Lambda Calculus with patterns
 The lambda phicalculus is an extension of the lambdacalculus with a pattern matching facility. The form of the argument of a function can be specified and hence lambda phicalculus is more convenient than ordinary lambdacalculus. We explore the basic theory of lambdacalculus, investigating properties such as confluence. In doing so, we find some requirements for patterns that guarantee confluence. Our work can be seen as giving some foundations for implementations of functional programming languages.
 Pure Pattern Calculus
 The pure pattern calculus generalises the pure lambdacal culus by basing computation on patternmatching instead of betareduc tion. The simplicity and power of the calculus derive from allowing any term to be a pattern. As well as supporting a uniform approach to func tions, it supports a uniform approach to data structures which underpins two new forms of polymorphism. Path polymorphism supports searches or queries along all paths through an arbitrary data structure. Pattern polymorphism supports the dynamic creation and evaluation of patterns, so that queries can be customised in reaction to new information about the structures to be encountered. In combination, these features provide a natural account of tasks such as programming with XML paths. As the variables used in matching can now be eliminated by reduction it is necessary to separate them from the binding variables used to con trol scope. Then standard techniques suffice to ensure that reduction
 Typed Pattern Calculi
 We present a typed pattern calculus with explicit pattern matching and explicit substitutions, where both the typing rules and the reduction rules are modeled on the same logical proof system, namely Gentzen sequent calculus for minimal logic. Our calculus is inspired by the CurryHoward Isomorphism, in the sense that types, both for patterns and terms, correspond to propositions, terms correspond to proofs, and term reduction corresponds to sequent proof normalization performed by cut elimination. The calculus enjoys subject reduction, confluence, preservation of strong normalization w.r.t a system with metalevel substitutions and strong normalization for welltyped terms. As a consequence, it can be seen as an implementation calculus for functional formalisms defined with metalevel operations for pattern matching and substitutions.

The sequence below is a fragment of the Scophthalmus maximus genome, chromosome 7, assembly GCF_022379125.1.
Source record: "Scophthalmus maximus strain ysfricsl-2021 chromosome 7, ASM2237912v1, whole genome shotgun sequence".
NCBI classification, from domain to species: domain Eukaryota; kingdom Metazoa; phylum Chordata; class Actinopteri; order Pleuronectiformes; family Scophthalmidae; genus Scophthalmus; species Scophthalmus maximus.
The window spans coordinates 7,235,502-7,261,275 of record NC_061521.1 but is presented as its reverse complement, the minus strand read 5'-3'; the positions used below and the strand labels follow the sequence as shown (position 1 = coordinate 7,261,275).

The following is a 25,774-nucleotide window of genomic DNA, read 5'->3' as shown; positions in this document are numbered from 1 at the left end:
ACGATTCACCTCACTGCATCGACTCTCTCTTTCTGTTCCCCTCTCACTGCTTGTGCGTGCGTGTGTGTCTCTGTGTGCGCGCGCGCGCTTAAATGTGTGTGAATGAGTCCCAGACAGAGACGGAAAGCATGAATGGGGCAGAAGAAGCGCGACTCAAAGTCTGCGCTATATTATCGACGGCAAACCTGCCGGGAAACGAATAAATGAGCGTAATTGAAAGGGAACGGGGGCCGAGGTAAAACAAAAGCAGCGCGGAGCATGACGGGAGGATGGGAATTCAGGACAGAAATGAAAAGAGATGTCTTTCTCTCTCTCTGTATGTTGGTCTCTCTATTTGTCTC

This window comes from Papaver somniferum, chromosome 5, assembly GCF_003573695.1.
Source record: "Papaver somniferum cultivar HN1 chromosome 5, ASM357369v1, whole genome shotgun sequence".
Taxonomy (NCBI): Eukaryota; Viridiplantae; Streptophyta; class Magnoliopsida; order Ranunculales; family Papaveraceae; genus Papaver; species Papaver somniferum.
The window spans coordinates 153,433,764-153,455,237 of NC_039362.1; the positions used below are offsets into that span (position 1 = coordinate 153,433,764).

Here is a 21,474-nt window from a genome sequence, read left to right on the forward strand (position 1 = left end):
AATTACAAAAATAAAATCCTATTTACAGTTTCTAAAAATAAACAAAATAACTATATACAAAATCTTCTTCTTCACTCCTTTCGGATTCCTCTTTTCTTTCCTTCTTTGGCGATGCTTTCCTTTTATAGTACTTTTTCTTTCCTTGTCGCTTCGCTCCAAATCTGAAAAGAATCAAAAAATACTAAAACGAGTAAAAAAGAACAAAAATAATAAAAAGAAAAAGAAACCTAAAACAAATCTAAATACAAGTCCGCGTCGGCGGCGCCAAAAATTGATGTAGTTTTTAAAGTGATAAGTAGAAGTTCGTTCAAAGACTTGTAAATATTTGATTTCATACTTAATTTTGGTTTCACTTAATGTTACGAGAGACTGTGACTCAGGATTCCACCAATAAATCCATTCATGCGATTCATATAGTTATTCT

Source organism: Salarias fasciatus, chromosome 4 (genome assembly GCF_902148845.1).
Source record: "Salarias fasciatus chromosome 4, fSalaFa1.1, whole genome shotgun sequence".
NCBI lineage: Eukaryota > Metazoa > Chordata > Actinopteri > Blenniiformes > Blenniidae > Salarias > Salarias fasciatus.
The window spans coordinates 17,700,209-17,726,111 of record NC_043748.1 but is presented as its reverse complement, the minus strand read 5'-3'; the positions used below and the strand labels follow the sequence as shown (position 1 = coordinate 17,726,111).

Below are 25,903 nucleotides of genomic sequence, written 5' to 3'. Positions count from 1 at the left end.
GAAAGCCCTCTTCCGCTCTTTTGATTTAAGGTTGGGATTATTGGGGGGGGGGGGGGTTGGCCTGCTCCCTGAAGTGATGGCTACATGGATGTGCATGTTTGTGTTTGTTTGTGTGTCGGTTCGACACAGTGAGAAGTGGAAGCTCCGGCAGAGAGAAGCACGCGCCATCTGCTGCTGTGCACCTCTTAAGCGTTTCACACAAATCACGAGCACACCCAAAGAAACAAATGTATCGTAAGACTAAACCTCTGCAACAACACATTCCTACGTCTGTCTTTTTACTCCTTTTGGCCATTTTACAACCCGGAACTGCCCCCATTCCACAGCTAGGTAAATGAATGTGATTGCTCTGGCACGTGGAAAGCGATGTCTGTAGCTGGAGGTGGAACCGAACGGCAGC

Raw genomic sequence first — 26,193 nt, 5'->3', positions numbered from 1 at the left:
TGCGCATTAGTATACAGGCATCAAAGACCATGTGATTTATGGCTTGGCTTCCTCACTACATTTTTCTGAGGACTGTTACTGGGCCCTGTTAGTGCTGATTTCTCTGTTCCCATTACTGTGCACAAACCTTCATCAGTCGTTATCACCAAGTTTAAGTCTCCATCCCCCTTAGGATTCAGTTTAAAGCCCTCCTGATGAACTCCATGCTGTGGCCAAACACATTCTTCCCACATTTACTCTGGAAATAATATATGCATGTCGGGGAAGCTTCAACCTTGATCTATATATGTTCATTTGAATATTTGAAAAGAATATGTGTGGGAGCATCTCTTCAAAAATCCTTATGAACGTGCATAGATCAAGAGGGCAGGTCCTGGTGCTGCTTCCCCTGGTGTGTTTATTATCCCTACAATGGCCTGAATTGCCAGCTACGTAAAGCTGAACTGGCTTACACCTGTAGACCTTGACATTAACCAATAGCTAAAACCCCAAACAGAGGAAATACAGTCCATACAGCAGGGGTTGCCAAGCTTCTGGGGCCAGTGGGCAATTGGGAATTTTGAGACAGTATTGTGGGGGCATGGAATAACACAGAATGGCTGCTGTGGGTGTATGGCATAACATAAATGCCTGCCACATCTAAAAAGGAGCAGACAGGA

Basic Pattern Matching Calculi
 The pattern matching calculus is a refinement of lambdacalculus that integrates mechanisms appropriate for finegrained modelling of nonstrict pattern matching. In comparison with the functional rewriting strategy that is usually employed to define the operational semantics of patternmatching in nonstrict functional programming languages like Haskell or Clean, the pattern matching calculus allows simpler and more local definitions to achieve the same effects. The main device of the calculus is to further emphasise the clear distinction between matching failure and undefinedness already discussed in the literature by embedding into expressions the separate syntactic category of matchings. The language arising from that distinction turns out to naturally encompass the pattern guards of Peyton Jones and Erwig and conventional Boolean guards as special cases of the intermediate stages of matching reduction.
 Rewriting Logic
 Rewriting logic (RL) is a natural model of computation and an expressive semantic framework for concurrency, parallelism, communication and interaction. It can be used for specifying a wide range of systems and languages in various application fields. It also has good properties as a framework for representing logics. Several languages based on RL (ASF+SDF, CafeOBJ, ELAN, Maude, etc.) have been designed and implemented.